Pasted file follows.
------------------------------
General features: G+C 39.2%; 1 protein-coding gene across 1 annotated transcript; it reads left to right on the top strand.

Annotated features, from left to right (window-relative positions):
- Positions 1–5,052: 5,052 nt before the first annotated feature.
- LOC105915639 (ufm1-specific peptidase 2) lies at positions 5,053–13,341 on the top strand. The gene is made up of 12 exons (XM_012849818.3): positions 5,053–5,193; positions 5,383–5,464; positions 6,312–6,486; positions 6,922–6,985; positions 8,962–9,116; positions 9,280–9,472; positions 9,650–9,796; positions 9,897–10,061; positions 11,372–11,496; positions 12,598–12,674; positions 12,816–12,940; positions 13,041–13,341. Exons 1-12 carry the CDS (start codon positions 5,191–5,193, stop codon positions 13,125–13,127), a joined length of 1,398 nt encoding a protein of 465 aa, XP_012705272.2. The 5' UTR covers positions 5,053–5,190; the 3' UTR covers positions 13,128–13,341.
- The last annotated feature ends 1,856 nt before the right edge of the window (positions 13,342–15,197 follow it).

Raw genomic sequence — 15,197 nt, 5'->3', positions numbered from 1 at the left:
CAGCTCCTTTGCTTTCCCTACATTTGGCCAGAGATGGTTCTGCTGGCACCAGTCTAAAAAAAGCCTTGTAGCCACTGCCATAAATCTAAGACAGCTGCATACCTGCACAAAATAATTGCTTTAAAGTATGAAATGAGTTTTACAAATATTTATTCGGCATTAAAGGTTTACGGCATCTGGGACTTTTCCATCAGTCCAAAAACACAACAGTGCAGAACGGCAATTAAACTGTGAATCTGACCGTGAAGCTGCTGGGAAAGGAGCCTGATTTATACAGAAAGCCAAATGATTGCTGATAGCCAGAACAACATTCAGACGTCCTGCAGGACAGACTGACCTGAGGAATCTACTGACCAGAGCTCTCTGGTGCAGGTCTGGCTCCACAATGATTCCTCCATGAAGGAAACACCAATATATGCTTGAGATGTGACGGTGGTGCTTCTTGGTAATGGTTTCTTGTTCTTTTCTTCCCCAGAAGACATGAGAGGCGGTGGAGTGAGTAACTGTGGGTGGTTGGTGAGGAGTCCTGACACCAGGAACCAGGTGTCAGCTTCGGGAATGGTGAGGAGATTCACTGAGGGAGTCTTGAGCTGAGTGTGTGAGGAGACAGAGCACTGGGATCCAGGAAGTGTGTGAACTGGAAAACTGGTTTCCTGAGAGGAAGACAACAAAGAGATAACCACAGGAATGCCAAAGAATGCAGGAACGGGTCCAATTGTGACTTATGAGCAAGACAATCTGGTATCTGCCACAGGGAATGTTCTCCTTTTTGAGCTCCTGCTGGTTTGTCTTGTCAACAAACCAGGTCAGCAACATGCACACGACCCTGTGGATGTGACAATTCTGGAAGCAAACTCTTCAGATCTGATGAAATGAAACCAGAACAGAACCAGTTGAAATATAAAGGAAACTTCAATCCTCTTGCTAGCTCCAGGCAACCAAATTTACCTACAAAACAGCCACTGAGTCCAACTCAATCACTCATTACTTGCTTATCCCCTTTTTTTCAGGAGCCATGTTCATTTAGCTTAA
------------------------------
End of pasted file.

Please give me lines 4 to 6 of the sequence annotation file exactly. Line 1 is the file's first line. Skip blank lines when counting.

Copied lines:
- LOC105915639 (ufm1-specific peptidase 2) lies at positions 5,053–13,341 on the top strand. The gene is made up of 12 exons (XM_012849818.3): positions 5,053–5,193; positions 5,383–5,464; positions 6,312–6,486; positions 6,922–6,985; positions 8,962–9,116; positions 9,280–9,472; positions 9,650–9,796; positions 9,897–10,061; positions 11,372–11,496; positions 12,598–12,674; positions 12,816–12,940; positions 13,041–13,341. Exons 1-12 carry the CDS (start codon positions 5,191–5,193, stop codon positions 13,125–13,127), a joined length of 1,398 nt encoding a protein of 465 aa, XP_012705272.2. The 5' UTR covers positions 5,053–5,190; the 3' UTR covers positions 13,128–13,341.
- The last annotated feature ends 1,856 nt before the right edge of the window (positions 13,342–15,197 follow it).

Raw genomic sequence — 15,197 nt, 5'->3', positions numbered from 1 at the left: